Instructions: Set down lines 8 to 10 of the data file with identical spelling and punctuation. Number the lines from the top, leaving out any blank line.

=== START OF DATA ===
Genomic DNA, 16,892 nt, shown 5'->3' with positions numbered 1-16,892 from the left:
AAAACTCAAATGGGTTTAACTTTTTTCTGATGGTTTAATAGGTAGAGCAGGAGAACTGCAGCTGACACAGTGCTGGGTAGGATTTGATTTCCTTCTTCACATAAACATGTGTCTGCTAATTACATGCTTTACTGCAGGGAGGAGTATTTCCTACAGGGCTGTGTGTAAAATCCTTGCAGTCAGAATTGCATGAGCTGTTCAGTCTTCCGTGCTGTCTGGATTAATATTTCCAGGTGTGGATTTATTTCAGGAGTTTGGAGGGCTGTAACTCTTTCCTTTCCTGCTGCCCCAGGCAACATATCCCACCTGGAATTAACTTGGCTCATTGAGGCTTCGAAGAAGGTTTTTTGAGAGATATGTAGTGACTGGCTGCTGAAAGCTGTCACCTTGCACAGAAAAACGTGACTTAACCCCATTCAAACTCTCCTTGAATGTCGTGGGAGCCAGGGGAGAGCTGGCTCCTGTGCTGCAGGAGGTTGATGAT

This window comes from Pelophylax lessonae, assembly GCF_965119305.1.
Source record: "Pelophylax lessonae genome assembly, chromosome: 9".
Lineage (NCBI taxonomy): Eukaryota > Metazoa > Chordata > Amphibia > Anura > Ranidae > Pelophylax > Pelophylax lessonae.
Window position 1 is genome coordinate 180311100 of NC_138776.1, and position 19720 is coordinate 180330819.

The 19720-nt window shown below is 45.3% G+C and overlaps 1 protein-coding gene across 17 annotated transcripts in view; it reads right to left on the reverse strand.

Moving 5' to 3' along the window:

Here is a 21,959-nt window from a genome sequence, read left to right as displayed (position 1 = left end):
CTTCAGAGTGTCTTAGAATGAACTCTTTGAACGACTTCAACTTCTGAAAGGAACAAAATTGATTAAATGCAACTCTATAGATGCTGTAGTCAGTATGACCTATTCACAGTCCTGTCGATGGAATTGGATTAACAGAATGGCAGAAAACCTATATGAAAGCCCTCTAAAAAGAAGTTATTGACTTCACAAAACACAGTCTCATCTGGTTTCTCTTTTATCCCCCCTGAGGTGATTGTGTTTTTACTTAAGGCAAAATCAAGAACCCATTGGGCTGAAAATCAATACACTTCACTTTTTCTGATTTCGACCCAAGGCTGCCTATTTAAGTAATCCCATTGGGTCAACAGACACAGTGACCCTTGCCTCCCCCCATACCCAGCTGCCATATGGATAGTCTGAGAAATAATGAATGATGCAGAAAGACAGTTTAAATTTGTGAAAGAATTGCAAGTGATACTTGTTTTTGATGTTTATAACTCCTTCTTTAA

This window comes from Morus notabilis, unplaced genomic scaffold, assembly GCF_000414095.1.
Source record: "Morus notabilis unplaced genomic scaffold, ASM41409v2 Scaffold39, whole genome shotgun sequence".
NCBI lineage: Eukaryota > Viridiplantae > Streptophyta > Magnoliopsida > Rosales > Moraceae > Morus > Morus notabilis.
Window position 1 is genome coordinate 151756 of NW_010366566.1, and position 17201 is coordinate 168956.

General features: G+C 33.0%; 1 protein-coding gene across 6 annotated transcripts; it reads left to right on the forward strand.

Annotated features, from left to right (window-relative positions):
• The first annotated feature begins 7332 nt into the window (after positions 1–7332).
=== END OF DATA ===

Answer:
Moving 5' to 3' along the window:

Here is a 21,959-nt window from a genome sequence, read left to right as displayed (position 1 = left end):
CTTCAGAGTGTCTTAGAATGAACTCTTTGAACGACTTCAACTTCTGAAAGGAACAAAATTGATTAAATGCAACTCTATAGATGCTGTAGTCAGTATGACCTATTCACAGTCCTGTCGATGGAATTGGATTAACAGAATGGCAGAAAACCTATATGAAAGCCCTCTAAAAAGAAGTTATTGACTTCACAAAACACAGTCTCATCTGGTTTCTCTTTTATCCCCCCTGAGGTGATTGTGTTTTTACTTAAGGCAAAATCAAGAACCCATTGGGCTGAAAATCAATACACTTCACTTTTTCTGATTTCGACCCAAGGCTGCCTATTTAAGTAATCCCATTGGGTCAACAGACACAGTGACCCTTGCCTCCCCCCATACCCAGCTGCCATATGGATAGTCTGAGAAATAATGAATGATGCAGAAAGACAGTTTAAATTTGTGAAAGAATTGCAAGTGATACTTGTTTTTGATGTTTATAACTCCTTCTTTAA